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A Drone the Size of a Mosquito Buzzing Over Your Backyard?

Judiciary Committee weighs pitfalls and benefits of domestic drone surveillance.

by
Bill Straub

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March 21, 2013 - 10:24 am
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WASHINGTON – Members of the Senate Judiciary Committee expressed concern on Wednesday about the domestic use of drones, saying the often-tiny, unmanned flying devices could carry undesirable consequences regarding the right to privacy.

Republicans and Democrats acknowledged that drones offer law enforcement a potentially valuable tool that could even be used by farmers to survey their acreage at a relatively inexpensive cost.

But the device, also known as a UAS, an acronym for unmanned aircraft system, also has the ability to travel nearly undetected into areas where it is unwanted – people’s homes or businesses – and record private information, making it seem like something out of 1984, a novel by George Orwell.

“While there may be many valuable uses for this new technology, the use of unmanned aircraft raises serious concerns about the impact on the constitutional and privacy rights of American citizens,” said Sen. Patrick Leahy (D-Vt.), the committee chairman.

That view was supported by Sen. Chuck Grassley (R-Iowa), the ranking member, who said using drones to essentially spy on people without their knowledge is “contrary to the notion of what it means to live in a free society.”

“We need to make sure we have sufficient legal safeguards to promote innovation while protect the general public,” Grassley said.

The drones in question differ markedly from the unmanned airplanes used so extensively by the American military for surveillance and combat operations overseas. They are smaller, lightweight, and, like their military cousins, unmanned. The Federal Aviation Administration estimates that as many as 30,000 drones will be operating in American airspace by the end of the decade.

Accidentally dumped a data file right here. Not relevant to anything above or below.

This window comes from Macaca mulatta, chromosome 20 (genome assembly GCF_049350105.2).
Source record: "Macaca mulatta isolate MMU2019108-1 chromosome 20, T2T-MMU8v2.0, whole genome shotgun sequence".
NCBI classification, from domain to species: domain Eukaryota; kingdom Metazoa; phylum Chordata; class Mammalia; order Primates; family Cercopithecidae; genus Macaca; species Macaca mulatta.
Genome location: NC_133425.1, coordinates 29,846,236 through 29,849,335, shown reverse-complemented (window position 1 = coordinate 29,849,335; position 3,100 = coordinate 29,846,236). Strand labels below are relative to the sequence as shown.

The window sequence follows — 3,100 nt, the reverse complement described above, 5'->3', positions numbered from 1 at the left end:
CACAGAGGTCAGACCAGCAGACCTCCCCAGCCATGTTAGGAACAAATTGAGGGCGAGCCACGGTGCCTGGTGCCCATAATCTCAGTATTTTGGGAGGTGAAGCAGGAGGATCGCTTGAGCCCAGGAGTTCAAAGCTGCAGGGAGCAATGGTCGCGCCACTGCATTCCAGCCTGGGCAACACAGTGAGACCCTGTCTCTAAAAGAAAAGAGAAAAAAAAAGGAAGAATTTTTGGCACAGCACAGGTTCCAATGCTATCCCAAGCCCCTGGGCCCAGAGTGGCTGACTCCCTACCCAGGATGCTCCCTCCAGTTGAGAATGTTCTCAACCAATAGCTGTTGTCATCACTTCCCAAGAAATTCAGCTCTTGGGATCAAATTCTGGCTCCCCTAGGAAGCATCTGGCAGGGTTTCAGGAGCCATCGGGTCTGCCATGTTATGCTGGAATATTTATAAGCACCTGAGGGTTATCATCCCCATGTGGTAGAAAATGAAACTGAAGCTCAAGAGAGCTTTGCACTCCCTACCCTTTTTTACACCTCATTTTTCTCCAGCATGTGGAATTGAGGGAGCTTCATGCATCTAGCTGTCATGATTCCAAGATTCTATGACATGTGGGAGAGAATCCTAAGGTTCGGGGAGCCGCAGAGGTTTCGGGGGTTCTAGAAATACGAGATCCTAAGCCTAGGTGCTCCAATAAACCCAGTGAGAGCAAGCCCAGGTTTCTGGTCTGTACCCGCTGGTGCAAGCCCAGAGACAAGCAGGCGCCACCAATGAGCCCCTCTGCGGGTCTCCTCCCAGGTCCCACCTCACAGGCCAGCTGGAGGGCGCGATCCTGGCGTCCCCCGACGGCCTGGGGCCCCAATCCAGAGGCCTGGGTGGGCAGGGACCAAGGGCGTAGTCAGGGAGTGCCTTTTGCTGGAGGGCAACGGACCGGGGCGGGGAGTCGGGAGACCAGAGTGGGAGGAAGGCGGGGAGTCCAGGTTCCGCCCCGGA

One UAS under development reportedly would be the size of a mosquito.

The domestic use of drones provides a dilemma for lawmakers. The device already has proved its worth.

The Department of Homeland Security, through Customs and Border Protection, already operates modified, unarmed drones to patrol rural parts of the nation’s borders. They also are being used to support drug-interdiction efforts by various law-enforcement agencies.

Benjamin Miller, the Unmanned Aircraft Program manager for the Mesa County, Colo., Sheriff’s Office, told the panel that his office maintains two small, battery-operated unmanned aircraft systems – a Draganflyer X6, a backpack-sized helicopter that can fly for 15 minutes, and a Falcon UAV, an airplane that can fly for an hour and fits in the trunk of a car. Both are fitted with cameras.

The drones have flown 185 hours in just over 40 missions over the past four years on two small batteries. They have been used to provide a vital view of a church fire, locate the body of a missing woman, and conduct an aerial survey of the county landfill to determine the increase in waste over the previous year – a task that once cost almost $10,000 which was completed at a cost of $200 by the drone.